Somerville, MA - Saying that Americans already are paying more in taxes (and private insurance premiums) for medical care than any other country in the world but having worse "health outcomes" than citizens of other western industrialized nations, Dr. Rachel Nardin, President of the MA chapter of Physicians for a National Health Program, explained Monday why her organization thinks a "single payer, universal coverage" type plan must be adopted as soon as possible.
Citing administrative costs - compared to Canada, health care in the U.S. cost 40% more, she said - Nardin called for a plan that virtually wipes out the private insurance industry.
Unlike corporate driven health care management, which can deny money for health care services based on market forces, Dr. Nardin, a neurologist at Beth Israel Deaconess Medical Center, said a program under which the federal government reimburses doctors and other care providers would result in a system where "�payment would never be denied" for an "expansive" set of treatments.
"Some decisions will have to be made. It's not that everything can be reimbursed. But you will have a system within which everything that is allowed; and that the view of what is allowed will be expansive; I mean Americans are not going to stand for having care that's not of good quality. But we've seen in these other countries that are already spending less than us, they give people everything they need. And their health outcomes are better.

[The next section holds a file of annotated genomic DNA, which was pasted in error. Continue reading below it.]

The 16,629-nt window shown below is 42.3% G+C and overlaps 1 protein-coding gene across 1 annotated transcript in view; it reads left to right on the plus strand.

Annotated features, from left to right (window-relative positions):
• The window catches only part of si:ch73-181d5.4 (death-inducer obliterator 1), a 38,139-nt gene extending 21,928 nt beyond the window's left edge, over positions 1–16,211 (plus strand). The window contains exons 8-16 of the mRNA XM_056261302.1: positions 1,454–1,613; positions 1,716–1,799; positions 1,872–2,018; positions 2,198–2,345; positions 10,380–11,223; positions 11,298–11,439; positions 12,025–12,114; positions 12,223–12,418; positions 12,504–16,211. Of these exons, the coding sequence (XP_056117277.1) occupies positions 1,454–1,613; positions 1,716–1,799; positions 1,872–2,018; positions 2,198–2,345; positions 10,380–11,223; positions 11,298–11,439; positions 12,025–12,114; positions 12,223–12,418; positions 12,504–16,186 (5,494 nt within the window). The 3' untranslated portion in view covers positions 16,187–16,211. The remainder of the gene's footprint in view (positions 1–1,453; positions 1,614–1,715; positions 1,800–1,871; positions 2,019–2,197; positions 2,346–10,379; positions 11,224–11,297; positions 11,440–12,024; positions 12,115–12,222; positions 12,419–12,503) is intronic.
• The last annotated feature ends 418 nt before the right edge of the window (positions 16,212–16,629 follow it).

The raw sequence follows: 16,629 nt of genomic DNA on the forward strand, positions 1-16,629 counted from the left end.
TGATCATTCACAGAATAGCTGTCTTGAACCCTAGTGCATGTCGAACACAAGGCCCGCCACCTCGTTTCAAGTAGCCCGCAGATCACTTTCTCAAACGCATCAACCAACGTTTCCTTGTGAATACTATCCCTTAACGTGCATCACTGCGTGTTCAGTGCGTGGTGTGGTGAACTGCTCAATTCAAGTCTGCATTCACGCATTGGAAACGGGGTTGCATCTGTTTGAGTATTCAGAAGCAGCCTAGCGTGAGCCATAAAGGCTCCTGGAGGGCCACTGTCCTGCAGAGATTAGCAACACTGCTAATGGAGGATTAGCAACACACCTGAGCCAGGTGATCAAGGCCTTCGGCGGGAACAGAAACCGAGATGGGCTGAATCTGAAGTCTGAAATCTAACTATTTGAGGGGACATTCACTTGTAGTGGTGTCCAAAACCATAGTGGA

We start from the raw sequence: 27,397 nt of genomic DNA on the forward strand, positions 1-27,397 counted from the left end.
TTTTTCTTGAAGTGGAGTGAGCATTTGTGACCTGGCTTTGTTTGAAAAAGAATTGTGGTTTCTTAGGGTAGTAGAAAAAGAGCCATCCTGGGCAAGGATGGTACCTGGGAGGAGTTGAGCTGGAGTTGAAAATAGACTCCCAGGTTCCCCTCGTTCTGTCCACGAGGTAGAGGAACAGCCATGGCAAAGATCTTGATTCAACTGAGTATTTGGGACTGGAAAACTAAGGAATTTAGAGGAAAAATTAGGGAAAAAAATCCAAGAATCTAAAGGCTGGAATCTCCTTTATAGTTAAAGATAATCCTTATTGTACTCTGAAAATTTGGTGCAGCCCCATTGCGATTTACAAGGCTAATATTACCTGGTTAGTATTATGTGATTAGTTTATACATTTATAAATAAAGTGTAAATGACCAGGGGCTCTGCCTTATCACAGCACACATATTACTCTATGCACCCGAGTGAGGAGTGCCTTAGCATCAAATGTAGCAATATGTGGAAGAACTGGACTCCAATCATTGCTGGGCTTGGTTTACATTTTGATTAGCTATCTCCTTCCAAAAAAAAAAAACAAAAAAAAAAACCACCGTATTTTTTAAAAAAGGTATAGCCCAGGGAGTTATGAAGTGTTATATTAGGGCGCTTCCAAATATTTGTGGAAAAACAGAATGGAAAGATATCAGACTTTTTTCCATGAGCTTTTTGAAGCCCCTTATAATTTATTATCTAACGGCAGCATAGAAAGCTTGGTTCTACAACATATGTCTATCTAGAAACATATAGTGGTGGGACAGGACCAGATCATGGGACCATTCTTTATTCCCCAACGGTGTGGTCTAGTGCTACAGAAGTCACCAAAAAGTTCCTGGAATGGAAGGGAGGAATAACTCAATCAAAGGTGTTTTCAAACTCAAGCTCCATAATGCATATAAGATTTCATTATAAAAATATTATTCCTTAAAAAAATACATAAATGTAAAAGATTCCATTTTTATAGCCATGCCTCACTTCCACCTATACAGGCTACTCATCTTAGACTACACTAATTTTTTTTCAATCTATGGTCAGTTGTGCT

"So I don't think we need to worry that we won't be getting enough. And within that rubric, everything will be covered; all that fighting [to convince insurance companies to pay for treatments] is done away with."
In contrast to the single payer concept, the health care reform plan envisioned by President Obama uses the Commonwealth Connector system established in Massachusetts three years ago as a model. That system uses a mix of public funds and private insurance coverage to reach towards a stated goal of universal health care.
But costs for the Massachusetts program are rising rapidly. A Physicians for a National Health Program sponsored report released in February of this year found the "Massachusetts plan has also failed to make health care sufficiently affordable or to control costs�"